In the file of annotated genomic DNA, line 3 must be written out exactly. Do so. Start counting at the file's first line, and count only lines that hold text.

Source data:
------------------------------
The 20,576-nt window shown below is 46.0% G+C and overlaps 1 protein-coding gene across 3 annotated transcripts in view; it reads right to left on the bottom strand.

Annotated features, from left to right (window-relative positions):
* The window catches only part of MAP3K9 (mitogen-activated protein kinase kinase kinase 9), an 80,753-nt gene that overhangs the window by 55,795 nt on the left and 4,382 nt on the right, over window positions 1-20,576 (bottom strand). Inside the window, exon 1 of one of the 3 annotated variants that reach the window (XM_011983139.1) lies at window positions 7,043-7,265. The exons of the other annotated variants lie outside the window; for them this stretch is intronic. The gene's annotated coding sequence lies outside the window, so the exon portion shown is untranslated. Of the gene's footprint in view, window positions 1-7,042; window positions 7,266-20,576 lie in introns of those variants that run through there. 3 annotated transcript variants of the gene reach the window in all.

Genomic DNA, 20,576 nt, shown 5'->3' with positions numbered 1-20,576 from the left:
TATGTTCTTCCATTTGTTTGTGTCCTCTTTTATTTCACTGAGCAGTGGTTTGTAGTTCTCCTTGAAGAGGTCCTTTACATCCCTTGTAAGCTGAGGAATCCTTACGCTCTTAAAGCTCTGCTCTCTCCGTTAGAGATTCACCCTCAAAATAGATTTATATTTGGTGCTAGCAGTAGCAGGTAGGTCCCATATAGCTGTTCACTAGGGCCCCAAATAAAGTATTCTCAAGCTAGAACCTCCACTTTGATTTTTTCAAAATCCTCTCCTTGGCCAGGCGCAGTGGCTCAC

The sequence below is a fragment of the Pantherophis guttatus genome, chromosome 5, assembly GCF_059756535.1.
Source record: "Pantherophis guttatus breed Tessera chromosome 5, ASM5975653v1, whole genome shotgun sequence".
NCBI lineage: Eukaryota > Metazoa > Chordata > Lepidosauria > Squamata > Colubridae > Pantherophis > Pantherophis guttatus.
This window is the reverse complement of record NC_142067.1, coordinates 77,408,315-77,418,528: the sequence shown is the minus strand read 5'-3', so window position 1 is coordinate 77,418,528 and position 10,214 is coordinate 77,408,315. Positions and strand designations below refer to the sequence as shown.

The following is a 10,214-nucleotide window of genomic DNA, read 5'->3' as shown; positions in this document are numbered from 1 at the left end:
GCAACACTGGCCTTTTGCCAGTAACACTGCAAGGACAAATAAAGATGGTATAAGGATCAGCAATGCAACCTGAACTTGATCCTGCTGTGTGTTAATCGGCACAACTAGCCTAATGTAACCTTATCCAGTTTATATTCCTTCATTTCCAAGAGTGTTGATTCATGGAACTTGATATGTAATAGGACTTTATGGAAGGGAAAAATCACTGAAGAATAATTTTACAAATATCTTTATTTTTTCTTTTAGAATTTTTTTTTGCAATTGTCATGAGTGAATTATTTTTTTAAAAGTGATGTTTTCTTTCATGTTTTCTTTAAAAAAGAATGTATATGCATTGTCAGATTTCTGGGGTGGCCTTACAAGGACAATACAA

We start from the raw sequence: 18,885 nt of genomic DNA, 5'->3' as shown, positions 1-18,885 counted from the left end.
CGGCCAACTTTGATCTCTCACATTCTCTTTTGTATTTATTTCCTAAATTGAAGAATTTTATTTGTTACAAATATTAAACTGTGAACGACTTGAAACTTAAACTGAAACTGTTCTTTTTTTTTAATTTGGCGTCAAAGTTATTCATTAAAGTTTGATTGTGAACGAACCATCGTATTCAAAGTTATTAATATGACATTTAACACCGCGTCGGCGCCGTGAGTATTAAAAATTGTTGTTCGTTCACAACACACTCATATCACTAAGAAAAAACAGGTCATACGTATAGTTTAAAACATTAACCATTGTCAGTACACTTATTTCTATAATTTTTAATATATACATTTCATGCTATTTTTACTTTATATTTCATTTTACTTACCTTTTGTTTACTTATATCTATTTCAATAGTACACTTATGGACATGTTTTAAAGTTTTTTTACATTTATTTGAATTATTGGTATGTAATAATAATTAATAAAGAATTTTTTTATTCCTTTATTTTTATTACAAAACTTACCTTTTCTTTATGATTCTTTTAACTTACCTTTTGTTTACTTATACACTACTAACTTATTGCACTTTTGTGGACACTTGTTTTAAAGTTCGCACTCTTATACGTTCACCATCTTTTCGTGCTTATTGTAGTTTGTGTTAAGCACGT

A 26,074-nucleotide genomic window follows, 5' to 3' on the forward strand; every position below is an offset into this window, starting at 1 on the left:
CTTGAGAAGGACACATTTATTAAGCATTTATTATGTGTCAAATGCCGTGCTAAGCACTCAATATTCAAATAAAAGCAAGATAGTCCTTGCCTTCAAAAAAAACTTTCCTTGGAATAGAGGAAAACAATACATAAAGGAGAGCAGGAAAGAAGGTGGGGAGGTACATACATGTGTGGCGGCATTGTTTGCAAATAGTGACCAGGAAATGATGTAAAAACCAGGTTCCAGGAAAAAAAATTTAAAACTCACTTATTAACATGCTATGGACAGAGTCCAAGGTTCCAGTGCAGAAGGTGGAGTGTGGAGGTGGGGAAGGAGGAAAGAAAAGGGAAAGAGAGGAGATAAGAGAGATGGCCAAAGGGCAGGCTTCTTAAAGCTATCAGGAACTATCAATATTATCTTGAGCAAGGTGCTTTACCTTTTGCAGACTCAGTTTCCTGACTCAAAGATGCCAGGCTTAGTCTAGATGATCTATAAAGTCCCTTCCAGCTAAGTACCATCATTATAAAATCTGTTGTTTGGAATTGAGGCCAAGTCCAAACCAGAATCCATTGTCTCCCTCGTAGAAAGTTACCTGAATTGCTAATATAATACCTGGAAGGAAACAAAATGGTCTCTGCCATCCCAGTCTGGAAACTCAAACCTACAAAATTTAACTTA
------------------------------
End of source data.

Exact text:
* The window catches only part of MAP3K9 (mitogen-activated protein kinase kinase kinase 9), an 80,753-nt gene that overhangs the window by 55,795 nt on the left and 4,382 nt on the right, over window positions 1-20,576 (bottom strand). Inside the window, exon 1 of one of the 3 annotated variants that reach the window (XM_011983139.1) lies at window positions 7,043-7,265. The exons of the other annotated variants lie outside the window; for them this stretch is intronic. The gene's annotated coding sequence lies outside the window, so the exon portion shown is untranslated. Of the gene's footprint in view, window positions 1-7,042; window positions 7,266-20,576 lie in introns of those variants that run through there. 3 annotated transcript variants of the gene reach the window in all.